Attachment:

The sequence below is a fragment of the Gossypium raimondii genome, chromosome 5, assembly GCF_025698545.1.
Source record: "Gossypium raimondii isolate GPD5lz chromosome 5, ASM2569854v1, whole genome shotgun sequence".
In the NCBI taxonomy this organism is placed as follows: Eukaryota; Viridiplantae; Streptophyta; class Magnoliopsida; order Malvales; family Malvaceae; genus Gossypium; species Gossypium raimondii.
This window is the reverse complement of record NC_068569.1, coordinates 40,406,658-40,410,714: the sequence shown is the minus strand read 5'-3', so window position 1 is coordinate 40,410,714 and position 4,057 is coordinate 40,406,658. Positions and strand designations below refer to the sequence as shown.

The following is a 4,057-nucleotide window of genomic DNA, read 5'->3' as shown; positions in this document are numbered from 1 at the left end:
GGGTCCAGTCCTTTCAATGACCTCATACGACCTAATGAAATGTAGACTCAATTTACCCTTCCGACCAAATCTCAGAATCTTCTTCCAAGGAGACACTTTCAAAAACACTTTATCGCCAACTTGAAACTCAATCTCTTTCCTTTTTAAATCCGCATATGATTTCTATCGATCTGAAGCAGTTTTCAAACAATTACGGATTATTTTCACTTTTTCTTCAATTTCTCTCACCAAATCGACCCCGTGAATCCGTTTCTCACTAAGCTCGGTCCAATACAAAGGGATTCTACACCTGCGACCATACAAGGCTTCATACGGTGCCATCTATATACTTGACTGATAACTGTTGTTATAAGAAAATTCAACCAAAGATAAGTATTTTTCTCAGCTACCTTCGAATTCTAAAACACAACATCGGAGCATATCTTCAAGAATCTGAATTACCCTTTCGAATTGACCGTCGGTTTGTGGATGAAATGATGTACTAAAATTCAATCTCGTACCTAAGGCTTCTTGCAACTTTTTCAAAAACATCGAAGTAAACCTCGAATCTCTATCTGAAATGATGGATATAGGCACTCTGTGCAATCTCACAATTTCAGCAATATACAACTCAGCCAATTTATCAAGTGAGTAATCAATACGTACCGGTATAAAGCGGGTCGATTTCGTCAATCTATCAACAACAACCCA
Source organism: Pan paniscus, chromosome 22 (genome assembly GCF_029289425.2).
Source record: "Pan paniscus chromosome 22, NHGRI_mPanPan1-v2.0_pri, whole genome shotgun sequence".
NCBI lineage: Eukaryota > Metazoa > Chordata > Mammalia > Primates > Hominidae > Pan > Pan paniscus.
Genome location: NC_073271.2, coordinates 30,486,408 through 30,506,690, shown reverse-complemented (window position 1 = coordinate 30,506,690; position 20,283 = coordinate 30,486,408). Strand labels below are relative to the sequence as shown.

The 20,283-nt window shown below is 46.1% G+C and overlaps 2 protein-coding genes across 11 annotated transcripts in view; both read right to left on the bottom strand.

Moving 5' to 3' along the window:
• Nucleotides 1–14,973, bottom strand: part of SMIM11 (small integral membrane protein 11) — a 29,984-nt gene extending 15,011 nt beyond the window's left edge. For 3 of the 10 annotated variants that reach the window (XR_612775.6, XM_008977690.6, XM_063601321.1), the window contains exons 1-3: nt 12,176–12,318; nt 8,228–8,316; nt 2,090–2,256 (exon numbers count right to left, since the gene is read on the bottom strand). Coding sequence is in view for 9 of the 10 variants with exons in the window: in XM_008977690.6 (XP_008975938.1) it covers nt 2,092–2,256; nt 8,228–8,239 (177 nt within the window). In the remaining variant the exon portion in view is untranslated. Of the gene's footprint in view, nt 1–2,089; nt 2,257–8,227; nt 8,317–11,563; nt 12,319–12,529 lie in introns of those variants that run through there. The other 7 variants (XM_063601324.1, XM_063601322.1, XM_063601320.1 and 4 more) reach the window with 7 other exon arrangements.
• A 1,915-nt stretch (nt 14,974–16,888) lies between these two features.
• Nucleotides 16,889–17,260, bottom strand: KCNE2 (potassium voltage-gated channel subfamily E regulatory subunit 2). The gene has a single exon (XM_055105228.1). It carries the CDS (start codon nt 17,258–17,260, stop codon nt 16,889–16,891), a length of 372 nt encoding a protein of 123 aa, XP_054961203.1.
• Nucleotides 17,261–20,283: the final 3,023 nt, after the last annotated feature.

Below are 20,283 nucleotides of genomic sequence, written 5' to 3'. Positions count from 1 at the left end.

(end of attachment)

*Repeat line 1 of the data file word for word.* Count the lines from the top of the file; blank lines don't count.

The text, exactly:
The sequence below is a fragment of the Gossypium raimondii genome, chromosome 5, assembly GCF_025698545.1.